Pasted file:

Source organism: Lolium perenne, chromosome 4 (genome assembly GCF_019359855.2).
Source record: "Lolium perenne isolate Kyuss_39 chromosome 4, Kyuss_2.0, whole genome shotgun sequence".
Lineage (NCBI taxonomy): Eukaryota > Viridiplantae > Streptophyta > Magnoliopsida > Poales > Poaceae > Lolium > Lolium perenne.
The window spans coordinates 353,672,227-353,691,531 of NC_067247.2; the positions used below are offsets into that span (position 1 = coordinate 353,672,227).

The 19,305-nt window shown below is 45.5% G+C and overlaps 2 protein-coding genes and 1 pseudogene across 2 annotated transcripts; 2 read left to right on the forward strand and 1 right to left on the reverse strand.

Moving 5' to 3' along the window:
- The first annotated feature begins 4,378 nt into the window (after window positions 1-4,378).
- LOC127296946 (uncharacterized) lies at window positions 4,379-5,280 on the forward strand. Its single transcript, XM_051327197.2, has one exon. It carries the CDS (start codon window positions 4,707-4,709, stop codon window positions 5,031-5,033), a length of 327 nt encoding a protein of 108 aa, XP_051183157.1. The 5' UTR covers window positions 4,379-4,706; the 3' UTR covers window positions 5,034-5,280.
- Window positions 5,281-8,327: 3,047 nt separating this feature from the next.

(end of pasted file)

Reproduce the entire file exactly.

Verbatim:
Source organism: Lolium perenne, chromosome 4 (genome assembly GCF_019359855.2).
Source record: "Lolium perenne isolate Kyuss_39 chromosome 4, Kyuss_2.0, whole genome shotgun sequence".
Lineage (NCBI taxonomy): Eukaryota > Viridiplantae > Streptophyta > Magnoliopsida > Poales > Poaceae > Lolium > Lolium perenne.
The window spans coordinates 353,672,227-353,691,531 of NC_067247.2; the positions used below are offsets into that span (position 1 = coordinate 353,672,227).

The 19,305-nt window shown below is 45.5% G+C and overlaps 2 protein-coding genes and 1 pseudogene across 2 annotated transcripts; 2 read left to right on the forward strand and 1 right to left on the reverse strand.

Moving 5' to 3' along the window:
- The first annotated feature begins 4,378 nt into the window (after window positions 1-4,378).
- LOC127296946 (uncharacterized) lies at window positions 4,379-5,280 on the forward strand. Its single transcript, XM_051327197.2, has one exon. It carries the CDS (start codon window positions 4,707-4,709, stop codon window positions 5,031-5,033), a length of 327 nt encoding a protein of 108 aa, XP_051183157.1. The 5' UTR covers window positions 4,379-4,706; the 3' UTR covers window positions 5,034-5,280.
- Window positions 5,281-8,327: 3,047 nt separating this feature from the next.